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Les conséquences des élections présidentielles de 2023 au Nigéria et son impact sur la sous-région

Kohnert, Dirk (2023): Les conséquences des élections présidentielles de 2023 au Nigéria et son impact sur la sous-région.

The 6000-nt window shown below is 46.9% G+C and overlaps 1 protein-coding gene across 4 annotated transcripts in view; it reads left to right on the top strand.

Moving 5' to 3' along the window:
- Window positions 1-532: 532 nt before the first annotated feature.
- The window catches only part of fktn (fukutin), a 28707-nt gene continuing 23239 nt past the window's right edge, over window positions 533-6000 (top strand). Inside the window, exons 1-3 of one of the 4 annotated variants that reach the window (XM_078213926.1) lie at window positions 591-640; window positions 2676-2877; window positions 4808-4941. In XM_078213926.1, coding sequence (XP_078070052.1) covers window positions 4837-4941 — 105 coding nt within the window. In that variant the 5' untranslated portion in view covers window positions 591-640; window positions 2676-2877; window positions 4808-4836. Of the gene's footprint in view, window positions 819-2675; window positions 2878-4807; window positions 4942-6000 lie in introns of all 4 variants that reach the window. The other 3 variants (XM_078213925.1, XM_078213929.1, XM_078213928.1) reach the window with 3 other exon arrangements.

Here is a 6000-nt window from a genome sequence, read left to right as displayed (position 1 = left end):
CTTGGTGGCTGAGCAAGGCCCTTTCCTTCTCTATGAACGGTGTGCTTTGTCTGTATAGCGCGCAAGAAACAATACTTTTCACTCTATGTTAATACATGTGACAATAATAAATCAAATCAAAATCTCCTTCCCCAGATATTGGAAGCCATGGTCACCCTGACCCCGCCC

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Presidential elections were held in Nigeria on 25 February 2023. The candidate of Nigeria's ruling All Progressives Congress (APC) party Bola Ahmed Tinubu won the election. He was known as a political 'godfather' in the South West. His major contender, Atiku Abubakar, 76, running on behalf of the major oppositional People's Democratic Party (PDP) lost, as well as the third, Peter Obi, 61, a candidate for the little-known Labor Party. He had hoped to break the two-party system that ruled the country since the end of military rule. But he failed despite enjoying passionate support on social media, especially among the Nigerian youth. Acting President Buhari, whose term has ended, had renewed his call for foreign powers not to interfere in Nigeria's internal affairs. Given the recent history of military coups in West Africa, including Russia's involvement, the military command again dismissed coup rumours. However, the latter were largely ignored by the general public anyway. Most people focused on more pressing concerns such as insecurity, fuel shortages and a shortage of new banknotes. Although Nigeria is a resource-rich country and oil and gas revenues have funded national budgets for decades, around 40% of Nigerians (83 million people) live below the poverty line while another 25% (53 million) are at risk. So far, Nigeria has not been able to benefit from rising global oil prices. Oil production has fallen to historic lows since 2021. Gasoline subsidies continue to consume too much of oil revenue. Nigeria's growth prospects are bleak due to further declines in oil production and heightened uncertainty. The new president has to cooperate closely with ECOWAS to tackle gang violence and insecurity in the West African region. The cooperation documents Nigeria's role as a political, economic and security policy hegemon in West Africa, often said ‘too big to fail’, as it is by far the largest and most powerful nation in sub-Saharan Africa alongside South Africa.

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